PITTSBURGH – As a professional wrestling market, Pittsburgh is transforming. It’s not quite as contrarian or maddening as Philadelphia (for shame the thought), but when the WWE comes to town, it’s hard to guess what the masses will support.

At Roadblock: End of the Line, United States Champion Roman Reigns was almost booed out of the PPG Paints Arena. But there’s no need to get ahead of ourselves.

Pittsburgh has long been a hotbed for professional wrestling. In some circles, Bruno Sammartino is still considered the greatest athlete to come from the region, regardless of the sport. The Independent wrestling market is strong, with Demolition, Ricky Steamboat and Bill Apter headlining a show three weeks prior to Roadblock. Heck, Chris Jericho took time out of a Steel City Con appearance in Monroeville, Penn., to guest ring announce a match at a small town’s promotion 16 miles south of Pittsburgh just the weekend before he was set to take on Seth Rollins in the big city.

Roman Reigns looks a little annoyed at the negative crowd reaction in Pittsburgh. Photo by Bill Otten, B&B Productions.

Fans arrived at the former Consol Energy Center in force Sunday night. They brought signs — the best one stated that the Network PPV Roadblock event was sponsored by PennDOT, the state’s much-maligned road maintenance wing. Dozens of grown men carried the various WWE title belts over their shoulder, and some carried toy replicas. There were many women with multiple children at the show, proving that the product doesn’t just pander to the men with belt facsimiles.

One of the first big pops of the night was for Bayley who showed up at the temporary stage to do some pre-show analysis with the red, backless-gown wearing Renee Young, and a suited Booker T. Fans buzzed for Booker T, and the crowd chanted “New Day Rocks” along with a fan who smuggled in some sort of horn.

The New Day had signed autographs and snapped photos earlier in the afternoon at a toy department store, and many fans made a day out of the whole WWE schedule.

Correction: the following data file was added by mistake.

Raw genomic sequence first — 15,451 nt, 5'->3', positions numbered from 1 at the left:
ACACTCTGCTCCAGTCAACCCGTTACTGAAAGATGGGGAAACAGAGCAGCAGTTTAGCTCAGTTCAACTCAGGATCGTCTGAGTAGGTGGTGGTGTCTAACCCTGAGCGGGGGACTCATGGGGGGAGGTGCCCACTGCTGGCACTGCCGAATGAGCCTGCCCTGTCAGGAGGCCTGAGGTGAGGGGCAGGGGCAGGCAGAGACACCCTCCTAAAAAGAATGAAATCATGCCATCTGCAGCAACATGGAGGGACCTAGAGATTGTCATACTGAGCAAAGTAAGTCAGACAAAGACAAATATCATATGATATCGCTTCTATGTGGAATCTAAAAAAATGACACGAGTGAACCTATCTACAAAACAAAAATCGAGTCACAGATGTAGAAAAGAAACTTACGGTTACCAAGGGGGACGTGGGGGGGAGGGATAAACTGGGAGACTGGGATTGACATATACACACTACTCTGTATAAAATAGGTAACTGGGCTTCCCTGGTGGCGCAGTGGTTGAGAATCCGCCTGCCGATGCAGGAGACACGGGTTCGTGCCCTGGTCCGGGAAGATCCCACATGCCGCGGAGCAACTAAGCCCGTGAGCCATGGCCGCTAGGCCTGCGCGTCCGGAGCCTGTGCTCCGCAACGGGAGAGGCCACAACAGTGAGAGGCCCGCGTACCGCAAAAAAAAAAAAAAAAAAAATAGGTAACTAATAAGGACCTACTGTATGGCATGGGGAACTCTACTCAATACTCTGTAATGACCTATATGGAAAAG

Fans of the WWE in Pittsburgh aren’t probably much different than counterparts in other cities. There’s most likely another guy in another city with a white, WWE logo-bedazzled sport coat. Another metropolitan area might have a trench-coat wearing pretend superhero, with beer in hand, mask and hardhat.

One of the night’s first crowd-pleasing moments was when Corey Graves was introduced for the announce team. Graves is a Pittsburgh native who wrestled independently in the region for years as Sterling James Keenan. It’s difficult to gauge the fans’ reaction to Byron Saxton, because they were booing Michael Cole loudly and for so long.

Former WCW announcer, Pittsburgh radio personality and Charlotte fan Mark Madden could be seen holding court with anyone near him in the front row. Later, a number of Pittsburgh Steelers, including star running back Le’Veon Bell, fresh from a 24-20 victory over the Bengals in Cincinnati, arrived to Madden’s left.

The fans were ramped up again when it was announced that the WWE’s Smackdown brand would return to the PPG Paints Arena on March 14.

Before the first match, fans talked about a number of things. One overheard conversation discussed the fact that they attended another pay-per-view at Madison Square Garden. They didn’t know what it was. Another member of the party stated it was a WrestleMania. Later this same group discussed how one of them had never heard of Randy “Macho Man” Savage.

Then the event began.

The Ravishing Russian, Lana, received a loud ovation as the first WWE Raw Brand Superstar to hit the stage. Wrapped in a black dinner number and high heels, Lana is a stunner. Cheers turn to jeers when she introduces her husband, the Bulgarian Brute, Rusev.

Rusev’s opponent Cass and his tag team partner Enzo come out to their usual, fan-friendly entrance. It’s infectious to chant “How you doin’?” towards the duo. Enzo talks for an excessively long time and slaps on a red reindeer nose before this dark match takes place. The fans are solidly behind the seven-foot Cass and Amore. After the match ends with a Rusev victory via count-out, fans are disappointed that Enzo didn’t dance his little shuffle.

Next, the ring crew hustles to rebrand the ring. Meanwhile, an in-house TV commercial plays on the Jumbotron. The fans erupt in relieved applause when a face-painted and costumed Sting appears on the ad, pimping a Teenage Mutant Ninja toy with his likeness. Pittsburgh has always been favorable to the Stinger and it’s good to see he remains in the WWE fold.